Opening Up the Gateway
NC State’s gateway to Europe is about to open a little wider.
Going beyond the UNC System, the NC State European Center in Prague will open its fall 2022 programs to land-grant universities across the country. This represents yet another growth milestone for a program launched in 2005 exclusively for students in NC State’s College of Design.
“The success of NC State Prague reflects our robust commitment to a well-rounded education that equips students for participation in an increasingly global society,” said Executive Vice Chancellor and Provost Warwick Arden. “By opening our home in the heart of Europe to institutions across the country, we’re giving even more students the benefits of a comprehensively excellent NC State experience.”
NC State Prague sits poised to continue its strategic momentum on the cusp of the center’s five-year anniversary within the Office of Global Engagement. The center will open its study abroad application process to college students across the country on February 15, with an application deadline of April 1. Current NC State students will still maintain application priority, followed by students at UNC System campuses, then students nationwide if space permits.
The inspiration behind opening up NC State Prague to non-UNC System students aligns with the center’s current strategy to develop more STEM-based courses to serve more engineering and sciences students.
“We have a rich STEM offering in Prague, but we don’t often fill the classes. By expanding to other land grant-institutions, we can regularly offer these classes and expand our offerings.” said Kim Strozewski, director of NC State Prague. “This will allow more options for NC State students in Prague. As the College of Engineering is planning to expand their enrollment as part of the Engineering North Carolina’s Future endeavor, we hope that we can have more courses in Prague for these students to engage in global opportunities while still staying on track to graduate.”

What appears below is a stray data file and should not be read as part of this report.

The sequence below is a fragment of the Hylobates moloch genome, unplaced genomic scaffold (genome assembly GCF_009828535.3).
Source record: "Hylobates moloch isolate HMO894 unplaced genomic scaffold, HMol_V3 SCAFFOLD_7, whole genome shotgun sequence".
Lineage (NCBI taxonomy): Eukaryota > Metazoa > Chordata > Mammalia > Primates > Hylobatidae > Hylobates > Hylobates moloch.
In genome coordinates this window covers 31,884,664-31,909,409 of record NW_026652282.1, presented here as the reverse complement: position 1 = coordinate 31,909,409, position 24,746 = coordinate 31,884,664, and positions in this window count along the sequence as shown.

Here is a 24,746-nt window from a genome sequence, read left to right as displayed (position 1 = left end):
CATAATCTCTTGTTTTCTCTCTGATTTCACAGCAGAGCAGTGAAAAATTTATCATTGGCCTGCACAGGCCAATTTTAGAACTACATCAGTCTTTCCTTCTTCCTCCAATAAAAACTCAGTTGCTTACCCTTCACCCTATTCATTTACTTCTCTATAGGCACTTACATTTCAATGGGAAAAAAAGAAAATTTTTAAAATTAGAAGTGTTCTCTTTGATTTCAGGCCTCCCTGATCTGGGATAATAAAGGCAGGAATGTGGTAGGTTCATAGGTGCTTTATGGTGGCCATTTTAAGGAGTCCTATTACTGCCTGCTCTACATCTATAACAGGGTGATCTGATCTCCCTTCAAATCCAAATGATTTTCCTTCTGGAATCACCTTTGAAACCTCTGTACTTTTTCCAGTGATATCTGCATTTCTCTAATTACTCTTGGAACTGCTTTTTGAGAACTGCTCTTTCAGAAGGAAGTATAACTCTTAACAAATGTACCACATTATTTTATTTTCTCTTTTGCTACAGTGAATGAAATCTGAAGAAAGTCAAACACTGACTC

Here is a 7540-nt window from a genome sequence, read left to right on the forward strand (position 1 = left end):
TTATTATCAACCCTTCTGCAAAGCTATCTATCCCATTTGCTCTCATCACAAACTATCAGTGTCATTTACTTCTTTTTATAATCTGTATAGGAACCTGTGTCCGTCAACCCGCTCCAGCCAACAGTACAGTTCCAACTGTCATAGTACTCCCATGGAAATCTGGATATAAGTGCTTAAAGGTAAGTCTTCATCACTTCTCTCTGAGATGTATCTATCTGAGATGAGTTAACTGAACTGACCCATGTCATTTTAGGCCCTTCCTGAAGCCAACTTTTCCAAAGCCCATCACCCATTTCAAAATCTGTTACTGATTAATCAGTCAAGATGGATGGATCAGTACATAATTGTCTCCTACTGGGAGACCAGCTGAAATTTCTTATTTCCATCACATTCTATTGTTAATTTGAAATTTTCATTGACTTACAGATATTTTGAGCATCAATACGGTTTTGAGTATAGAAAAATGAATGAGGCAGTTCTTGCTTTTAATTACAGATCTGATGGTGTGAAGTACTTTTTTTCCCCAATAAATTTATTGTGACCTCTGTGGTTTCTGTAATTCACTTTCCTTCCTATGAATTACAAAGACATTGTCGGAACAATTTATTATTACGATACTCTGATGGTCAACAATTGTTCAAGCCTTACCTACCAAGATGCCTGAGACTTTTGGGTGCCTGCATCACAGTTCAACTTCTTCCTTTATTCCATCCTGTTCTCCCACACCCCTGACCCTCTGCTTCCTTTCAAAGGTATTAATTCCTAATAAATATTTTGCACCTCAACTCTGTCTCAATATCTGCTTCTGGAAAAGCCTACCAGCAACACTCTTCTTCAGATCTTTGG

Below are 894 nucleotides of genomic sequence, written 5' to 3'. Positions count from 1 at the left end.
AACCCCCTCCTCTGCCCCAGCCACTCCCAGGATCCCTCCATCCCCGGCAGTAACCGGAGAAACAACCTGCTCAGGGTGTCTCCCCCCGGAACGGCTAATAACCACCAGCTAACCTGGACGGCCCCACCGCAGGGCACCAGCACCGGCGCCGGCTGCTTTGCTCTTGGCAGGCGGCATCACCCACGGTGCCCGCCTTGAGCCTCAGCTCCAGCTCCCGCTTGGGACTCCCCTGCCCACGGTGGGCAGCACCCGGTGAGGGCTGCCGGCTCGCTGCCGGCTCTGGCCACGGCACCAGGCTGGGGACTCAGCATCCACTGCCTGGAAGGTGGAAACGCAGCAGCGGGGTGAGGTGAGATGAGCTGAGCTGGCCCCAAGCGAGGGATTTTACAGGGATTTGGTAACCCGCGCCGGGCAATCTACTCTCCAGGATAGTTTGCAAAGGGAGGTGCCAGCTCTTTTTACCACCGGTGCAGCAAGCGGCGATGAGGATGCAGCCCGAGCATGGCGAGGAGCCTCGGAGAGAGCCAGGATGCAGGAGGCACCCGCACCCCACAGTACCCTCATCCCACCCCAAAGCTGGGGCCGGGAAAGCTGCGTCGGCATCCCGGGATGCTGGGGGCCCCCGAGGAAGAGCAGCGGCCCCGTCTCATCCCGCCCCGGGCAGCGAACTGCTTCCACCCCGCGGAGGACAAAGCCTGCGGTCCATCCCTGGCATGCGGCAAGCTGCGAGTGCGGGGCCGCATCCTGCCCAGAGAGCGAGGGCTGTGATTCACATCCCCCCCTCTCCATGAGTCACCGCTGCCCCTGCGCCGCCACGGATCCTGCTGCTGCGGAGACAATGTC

Programming in Prague
NC State Prague is the university’s only permanent international facility and welcomes students from all academic disciplines. Students earn NC State credit hours in one of Europe’s most beautiful cities, and get to experience cultural events and excursions within and around the historically and culturally rich city of Prague.
While other study abroad programs in Prague focus on Central European themes and humanities, NC State’s program offers many general education requirements, so students don’t lose time working on their degree. Classes such as Principles of Sociology (SOC 202) or Contemporary Moral Issues (PHI 221) courses incorporate the cultural context and experiential learning into the curriculum, while still making sure they fulfill the same requirements as on campus.
“The programming always complements the courses that students are taking and allows them to learn about Czech culture and gain new insights into historical and contemporary life,” said Strozewski. “We have many cultural events they can participate in, such as Czech cooking classes, historical tours, visits to museums or night at the opera. We have some excursions in and out of around Prague that are part of their classes, such as a visit to the national observatory, coal mines or green architectural sites.”
As part of the program fee, students will also be able to participate in the out-of-country trips around the region. The out of country trips are not just tourist visits, but are designed with learning objectives.
Additionally, NC State Prague maintains strong partnerships with local universities, such as the Czech University of Life Sciences and Czech Technical University, so students have opportunities to visit these campuses with their professors and work with local students.
NC State Prague moved to a new facility in 2017, expanding a commitment to provide more opportunities to study and conduct research abroad. Even though the COVID-19 pandemic impacted study abroad in Prague over the past few years, last semester the center hosted 28 NC State students, and 38 students this semester, and the center expects 95 students this summer, getting closer to pre-pandemic enrollment.